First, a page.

Yemen voted in favour of adopting the UN Declaration on the Rights of Indigenous Peoples.
To ensure sufficient female teachers are assigned to rural areas, UNICEF continued support with the payment of salaries of 1,589 female teachers who work in these areas.
Poverty and other vulnerabilities
Yemen participated in a multi-year project led by UNESCO aimed to assess current status and help countries exchange experiences regarding successful inclusion of vulnerable groups including marginalized groups and students in conflict areas (organized by UNESCO’s offices in Beirut, Cairo and Paris and funded by the Sultan Bin Abdel Aziz Al-Saud Foundation). In addition, 1,595,247 children were reached through UNICEF support. With UNICEF Yemen assistance, 7,726 out-of-school children (including 3,419 girls) were integrated into formal education through supporting community-based-classes in Taiz, Abyan, Amran and Al-Hodeidah.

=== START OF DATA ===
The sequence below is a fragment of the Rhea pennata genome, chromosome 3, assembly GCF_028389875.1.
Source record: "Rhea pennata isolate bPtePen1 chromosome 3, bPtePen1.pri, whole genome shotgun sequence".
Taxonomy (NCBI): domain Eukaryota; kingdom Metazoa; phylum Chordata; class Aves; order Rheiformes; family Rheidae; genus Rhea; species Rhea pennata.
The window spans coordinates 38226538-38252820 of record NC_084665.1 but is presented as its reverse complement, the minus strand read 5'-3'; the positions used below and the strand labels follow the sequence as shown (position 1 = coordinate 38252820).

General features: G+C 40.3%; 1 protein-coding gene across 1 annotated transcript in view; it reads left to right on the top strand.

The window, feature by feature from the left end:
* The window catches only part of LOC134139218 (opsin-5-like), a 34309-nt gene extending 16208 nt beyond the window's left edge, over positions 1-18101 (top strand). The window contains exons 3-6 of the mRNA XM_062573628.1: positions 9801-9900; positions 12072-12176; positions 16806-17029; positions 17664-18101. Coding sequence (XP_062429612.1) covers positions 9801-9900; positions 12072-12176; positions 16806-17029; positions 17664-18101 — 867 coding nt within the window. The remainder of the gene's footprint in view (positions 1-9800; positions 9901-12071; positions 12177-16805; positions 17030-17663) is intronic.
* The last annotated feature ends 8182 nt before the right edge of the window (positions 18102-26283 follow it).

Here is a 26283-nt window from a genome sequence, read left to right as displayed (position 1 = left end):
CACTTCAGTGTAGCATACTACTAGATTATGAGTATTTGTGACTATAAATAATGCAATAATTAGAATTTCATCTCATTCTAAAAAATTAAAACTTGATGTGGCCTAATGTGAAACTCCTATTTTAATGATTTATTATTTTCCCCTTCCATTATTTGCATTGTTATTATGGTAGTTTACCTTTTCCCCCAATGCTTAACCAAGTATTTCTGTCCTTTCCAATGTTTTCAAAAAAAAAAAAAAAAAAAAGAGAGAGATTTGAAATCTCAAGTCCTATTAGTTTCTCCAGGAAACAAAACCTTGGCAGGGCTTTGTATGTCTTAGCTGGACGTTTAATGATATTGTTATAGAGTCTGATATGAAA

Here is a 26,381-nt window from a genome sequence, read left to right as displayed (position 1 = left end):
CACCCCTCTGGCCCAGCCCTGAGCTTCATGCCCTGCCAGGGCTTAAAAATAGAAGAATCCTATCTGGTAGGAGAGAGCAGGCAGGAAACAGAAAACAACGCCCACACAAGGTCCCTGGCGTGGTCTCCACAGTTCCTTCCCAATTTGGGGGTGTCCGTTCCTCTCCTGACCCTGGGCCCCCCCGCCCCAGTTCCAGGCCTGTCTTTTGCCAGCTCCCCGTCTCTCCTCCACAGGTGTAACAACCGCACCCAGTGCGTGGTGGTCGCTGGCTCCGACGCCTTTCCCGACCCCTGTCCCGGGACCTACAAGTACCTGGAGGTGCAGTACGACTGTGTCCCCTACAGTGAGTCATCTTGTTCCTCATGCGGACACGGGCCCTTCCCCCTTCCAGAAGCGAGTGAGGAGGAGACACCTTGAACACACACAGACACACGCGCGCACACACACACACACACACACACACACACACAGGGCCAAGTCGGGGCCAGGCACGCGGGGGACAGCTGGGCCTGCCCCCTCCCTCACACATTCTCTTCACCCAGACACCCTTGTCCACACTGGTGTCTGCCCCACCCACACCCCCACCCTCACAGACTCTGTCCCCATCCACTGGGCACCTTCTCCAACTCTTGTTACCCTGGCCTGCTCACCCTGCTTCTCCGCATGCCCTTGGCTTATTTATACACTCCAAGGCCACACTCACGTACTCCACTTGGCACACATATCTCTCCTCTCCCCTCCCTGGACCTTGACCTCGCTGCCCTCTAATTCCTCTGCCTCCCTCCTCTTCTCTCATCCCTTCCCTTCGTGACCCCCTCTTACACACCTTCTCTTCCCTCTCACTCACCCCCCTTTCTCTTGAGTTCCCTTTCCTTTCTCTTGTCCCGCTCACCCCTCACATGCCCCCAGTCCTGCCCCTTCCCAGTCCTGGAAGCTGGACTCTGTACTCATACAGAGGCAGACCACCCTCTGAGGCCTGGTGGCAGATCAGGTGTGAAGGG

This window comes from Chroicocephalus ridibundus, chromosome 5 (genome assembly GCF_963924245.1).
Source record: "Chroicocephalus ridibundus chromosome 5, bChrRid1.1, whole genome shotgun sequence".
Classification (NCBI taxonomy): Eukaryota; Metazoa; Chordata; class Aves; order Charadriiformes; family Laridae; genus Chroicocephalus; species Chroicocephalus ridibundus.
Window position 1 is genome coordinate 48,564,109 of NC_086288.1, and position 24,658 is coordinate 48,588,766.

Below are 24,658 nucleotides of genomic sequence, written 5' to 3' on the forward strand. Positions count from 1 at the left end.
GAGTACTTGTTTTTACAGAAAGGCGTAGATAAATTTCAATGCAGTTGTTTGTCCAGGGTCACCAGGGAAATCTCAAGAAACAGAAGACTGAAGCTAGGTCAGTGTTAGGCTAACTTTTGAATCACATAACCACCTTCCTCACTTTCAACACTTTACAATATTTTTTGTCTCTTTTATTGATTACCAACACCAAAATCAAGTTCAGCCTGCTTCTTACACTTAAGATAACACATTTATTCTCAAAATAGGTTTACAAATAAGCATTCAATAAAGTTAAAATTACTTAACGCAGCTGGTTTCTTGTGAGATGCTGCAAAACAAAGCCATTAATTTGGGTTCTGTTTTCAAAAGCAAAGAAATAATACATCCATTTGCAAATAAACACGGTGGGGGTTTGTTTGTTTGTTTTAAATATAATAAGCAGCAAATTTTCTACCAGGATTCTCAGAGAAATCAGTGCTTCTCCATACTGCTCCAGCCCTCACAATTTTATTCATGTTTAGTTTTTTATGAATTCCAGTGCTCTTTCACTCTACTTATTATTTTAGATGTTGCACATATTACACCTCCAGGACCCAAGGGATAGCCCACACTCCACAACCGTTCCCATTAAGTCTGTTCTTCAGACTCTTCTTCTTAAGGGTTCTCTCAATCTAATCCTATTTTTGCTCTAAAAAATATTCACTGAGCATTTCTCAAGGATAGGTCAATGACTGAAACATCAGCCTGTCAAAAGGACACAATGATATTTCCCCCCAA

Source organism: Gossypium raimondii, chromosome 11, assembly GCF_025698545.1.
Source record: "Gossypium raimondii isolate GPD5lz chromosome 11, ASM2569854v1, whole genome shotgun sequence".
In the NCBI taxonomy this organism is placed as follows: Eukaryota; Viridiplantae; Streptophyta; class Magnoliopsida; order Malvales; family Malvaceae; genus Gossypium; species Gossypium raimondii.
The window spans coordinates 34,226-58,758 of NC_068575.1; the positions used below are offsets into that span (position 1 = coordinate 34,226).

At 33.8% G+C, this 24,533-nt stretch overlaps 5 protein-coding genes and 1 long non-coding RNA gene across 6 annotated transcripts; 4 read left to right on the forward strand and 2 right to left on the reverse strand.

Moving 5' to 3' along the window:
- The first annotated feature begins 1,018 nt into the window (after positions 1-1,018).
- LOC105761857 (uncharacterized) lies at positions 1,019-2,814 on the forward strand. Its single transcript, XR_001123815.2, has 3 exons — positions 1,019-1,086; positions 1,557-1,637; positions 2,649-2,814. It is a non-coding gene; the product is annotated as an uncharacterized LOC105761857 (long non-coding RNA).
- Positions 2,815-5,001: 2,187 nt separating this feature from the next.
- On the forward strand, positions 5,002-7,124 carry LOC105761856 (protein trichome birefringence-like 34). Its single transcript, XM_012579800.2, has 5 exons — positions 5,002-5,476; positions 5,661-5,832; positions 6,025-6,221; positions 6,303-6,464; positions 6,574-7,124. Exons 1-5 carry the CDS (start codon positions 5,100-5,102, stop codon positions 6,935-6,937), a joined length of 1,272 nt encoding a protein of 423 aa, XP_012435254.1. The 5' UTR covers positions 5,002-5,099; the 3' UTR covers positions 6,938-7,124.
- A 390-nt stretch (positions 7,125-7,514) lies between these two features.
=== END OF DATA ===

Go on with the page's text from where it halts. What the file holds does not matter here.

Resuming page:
Three ministries manage education in Yemen: the Ministry of Education (MOE) for pre-basic, basic, and general secondary education; the Ministry of Technical and Vocational Education and Training forpost-basic Technical and Vocational Education and Training (TVET) and postsecondary TVET; and university education is under the mandate of the Ministry of Higher Education and Scientific Research. The Ministry of Education established a unit dedicated to ‘inclusive education’ in 2014. In parallel, Law number 2 (2002) established the National Fund for the Care and Habilitation of the Disabled. With the National Fund for Development, both funds aim to improve opportunities for children with disabilities to access basic education and to improve their integration both socially and educationally. Finally, the Presidential Decree number 5 (1991) stipulated the establishment of the ‘Supreme Committee for the Care and Habilitation of Disabled Persons’ with the key objective to develop policies and national programs that are targeted towards serving persons with disabilities. The Committee is also mandated with coordinating efforts among various actors and entities concerned with serving that segment of society.